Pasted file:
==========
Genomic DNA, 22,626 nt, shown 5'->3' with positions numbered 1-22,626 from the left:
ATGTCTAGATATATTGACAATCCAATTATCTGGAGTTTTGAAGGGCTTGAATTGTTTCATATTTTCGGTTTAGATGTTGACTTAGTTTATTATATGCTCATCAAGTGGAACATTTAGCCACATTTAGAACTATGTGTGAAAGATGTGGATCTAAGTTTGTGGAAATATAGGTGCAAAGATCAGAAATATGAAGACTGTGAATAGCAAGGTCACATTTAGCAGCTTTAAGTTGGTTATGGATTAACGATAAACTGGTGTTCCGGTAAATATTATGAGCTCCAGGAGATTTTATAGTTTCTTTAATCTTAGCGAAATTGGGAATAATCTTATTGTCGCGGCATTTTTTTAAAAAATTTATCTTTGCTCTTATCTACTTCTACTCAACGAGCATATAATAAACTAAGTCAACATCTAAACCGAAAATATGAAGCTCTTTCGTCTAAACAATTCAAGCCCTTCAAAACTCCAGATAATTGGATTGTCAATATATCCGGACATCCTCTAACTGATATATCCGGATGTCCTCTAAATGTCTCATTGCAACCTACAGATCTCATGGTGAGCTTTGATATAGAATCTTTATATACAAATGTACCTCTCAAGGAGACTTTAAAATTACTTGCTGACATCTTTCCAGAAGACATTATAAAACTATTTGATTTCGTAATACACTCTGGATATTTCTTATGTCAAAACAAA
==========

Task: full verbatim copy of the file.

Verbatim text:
Genomic DNA, 22,626 nt, shown 5'->3' with positions numbered 1-22,626 from the left:
ATGTCTAGATATATTGACAATCCAATTATCTGGAGTTTTGAAGGGCTTGAATTGTTTCATATTTTCGGTTTAGATGTTGACTTAGTTTATTATATGCTCATCAAGTGGAACATTTAGCCACATTTAGAACTATGTGTGAAAGATGTGGATCTAAGTTTGTGGAAATATAGGTGCAAAGATCAGAAATATGAAGACTGTGAATAGCAAGGTCACATTTAGCAGCTTTAAGTTGGTTATGGATTAACGATAAACTGGTGTTCCGGTAAATATTATGAGCTCCAGGAGATTTTATAGTTTCTTTAATCTTAGCGAAATTGGGAATAATCTTATTGTCGCGGCATTTTTTTAAAAAATTTATCTTTGCTCTTATCTACTTCTACTCAACGAGCATATAATAAACTAAGTCAACATCTAAACCGAAAATATGAAGCTCTTTCGTCTAAACAATTCAAGCCCTTCAAAACTCCAGATAATTGGATTGTCAATATATCCGGACATCCTCTAACTGATATATCCGGATGTCCTCTAAATGTCTCATTGCAACCTACAGATCTCATGGTGAGCTTTGATATAGAATCTTTATATACAAATGTACCTCTCAAGGAGACTTTAAAATTACTTGCTGACATCTTTCCAGAAGACATTATAAAACTATTTGATTTCGTAATACACTCTGGATATTTCTTATGTCAAAACAAA